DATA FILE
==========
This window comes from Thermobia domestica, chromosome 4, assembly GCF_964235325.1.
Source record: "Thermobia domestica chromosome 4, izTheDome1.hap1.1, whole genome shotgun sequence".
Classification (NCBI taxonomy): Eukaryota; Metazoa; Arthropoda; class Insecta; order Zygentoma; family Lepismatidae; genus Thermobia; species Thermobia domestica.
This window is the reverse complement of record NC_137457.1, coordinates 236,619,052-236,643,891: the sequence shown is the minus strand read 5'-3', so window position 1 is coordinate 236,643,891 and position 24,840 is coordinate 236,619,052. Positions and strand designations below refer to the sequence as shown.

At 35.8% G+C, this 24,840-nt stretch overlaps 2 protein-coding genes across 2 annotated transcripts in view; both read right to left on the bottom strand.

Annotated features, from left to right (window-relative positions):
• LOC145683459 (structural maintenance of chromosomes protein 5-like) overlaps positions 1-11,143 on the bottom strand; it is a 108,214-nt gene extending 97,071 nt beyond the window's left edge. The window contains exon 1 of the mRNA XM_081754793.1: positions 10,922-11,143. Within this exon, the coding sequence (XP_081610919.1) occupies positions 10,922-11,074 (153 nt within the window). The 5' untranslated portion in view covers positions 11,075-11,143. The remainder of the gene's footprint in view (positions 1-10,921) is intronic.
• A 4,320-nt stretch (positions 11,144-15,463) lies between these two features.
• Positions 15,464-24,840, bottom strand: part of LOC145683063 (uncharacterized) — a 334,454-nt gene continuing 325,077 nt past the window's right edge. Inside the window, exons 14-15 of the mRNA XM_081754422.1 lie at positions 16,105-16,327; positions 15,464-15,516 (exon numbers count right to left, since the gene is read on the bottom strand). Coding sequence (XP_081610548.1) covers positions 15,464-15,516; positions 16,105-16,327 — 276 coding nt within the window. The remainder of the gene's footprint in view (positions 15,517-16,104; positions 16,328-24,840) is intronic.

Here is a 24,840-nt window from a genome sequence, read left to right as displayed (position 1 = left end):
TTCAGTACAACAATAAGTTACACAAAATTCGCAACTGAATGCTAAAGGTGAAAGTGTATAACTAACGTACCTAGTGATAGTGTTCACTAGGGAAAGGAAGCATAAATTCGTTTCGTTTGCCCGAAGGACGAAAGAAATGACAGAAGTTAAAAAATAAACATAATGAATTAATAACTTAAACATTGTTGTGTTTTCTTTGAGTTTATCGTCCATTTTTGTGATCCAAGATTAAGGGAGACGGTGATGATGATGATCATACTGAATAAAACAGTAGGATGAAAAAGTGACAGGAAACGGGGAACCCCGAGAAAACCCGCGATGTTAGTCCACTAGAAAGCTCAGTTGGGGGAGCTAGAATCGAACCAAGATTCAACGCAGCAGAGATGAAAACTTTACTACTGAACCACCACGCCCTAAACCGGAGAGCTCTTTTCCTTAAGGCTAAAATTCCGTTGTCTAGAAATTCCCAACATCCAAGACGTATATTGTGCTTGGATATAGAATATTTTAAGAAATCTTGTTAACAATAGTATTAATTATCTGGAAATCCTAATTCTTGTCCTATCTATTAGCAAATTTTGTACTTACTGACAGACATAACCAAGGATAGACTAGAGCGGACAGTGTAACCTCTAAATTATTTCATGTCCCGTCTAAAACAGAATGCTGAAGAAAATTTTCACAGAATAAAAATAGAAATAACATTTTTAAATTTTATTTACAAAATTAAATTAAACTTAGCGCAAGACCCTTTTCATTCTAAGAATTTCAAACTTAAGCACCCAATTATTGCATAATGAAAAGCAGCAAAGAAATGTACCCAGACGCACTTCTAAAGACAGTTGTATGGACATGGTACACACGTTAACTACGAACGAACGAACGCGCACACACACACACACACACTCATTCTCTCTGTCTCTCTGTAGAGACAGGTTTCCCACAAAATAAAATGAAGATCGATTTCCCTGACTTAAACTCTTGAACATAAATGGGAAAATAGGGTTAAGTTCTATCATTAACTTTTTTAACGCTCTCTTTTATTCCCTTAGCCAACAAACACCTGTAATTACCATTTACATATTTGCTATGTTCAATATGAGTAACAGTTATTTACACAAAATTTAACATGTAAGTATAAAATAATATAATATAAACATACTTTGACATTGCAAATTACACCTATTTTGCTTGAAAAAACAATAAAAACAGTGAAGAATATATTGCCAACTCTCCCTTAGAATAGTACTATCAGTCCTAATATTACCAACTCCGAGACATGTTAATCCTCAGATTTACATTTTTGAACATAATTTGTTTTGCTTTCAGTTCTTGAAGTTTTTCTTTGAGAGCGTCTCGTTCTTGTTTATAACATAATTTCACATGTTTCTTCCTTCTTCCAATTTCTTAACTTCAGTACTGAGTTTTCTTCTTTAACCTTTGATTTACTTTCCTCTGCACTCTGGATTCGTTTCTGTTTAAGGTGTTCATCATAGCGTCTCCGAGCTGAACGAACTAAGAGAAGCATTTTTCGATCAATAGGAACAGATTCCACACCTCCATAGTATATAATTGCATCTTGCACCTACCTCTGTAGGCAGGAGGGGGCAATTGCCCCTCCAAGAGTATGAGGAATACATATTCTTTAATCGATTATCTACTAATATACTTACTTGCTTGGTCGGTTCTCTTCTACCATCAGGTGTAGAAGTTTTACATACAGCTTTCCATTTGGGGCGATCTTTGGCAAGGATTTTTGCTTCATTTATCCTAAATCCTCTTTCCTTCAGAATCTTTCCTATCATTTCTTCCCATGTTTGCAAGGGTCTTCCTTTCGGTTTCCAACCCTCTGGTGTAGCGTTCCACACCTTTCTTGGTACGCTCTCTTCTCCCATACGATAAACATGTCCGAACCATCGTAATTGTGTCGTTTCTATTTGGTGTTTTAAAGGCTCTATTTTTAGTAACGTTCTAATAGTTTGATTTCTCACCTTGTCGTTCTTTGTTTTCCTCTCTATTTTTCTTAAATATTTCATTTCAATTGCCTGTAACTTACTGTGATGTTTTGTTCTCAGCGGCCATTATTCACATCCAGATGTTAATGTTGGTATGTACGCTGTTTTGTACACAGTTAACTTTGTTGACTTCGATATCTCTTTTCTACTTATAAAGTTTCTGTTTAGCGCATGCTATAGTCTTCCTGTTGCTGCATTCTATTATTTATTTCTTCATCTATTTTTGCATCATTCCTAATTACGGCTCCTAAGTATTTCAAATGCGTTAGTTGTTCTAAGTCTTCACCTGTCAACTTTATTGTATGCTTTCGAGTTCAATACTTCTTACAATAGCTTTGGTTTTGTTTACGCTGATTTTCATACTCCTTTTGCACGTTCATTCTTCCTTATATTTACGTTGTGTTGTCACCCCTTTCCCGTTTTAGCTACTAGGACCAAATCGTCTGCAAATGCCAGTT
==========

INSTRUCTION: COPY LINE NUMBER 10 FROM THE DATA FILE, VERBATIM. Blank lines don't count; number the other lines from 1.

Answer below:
Here is a 24,840-nt window from a genome sequence, read left to right as displayed (position 1 = left end):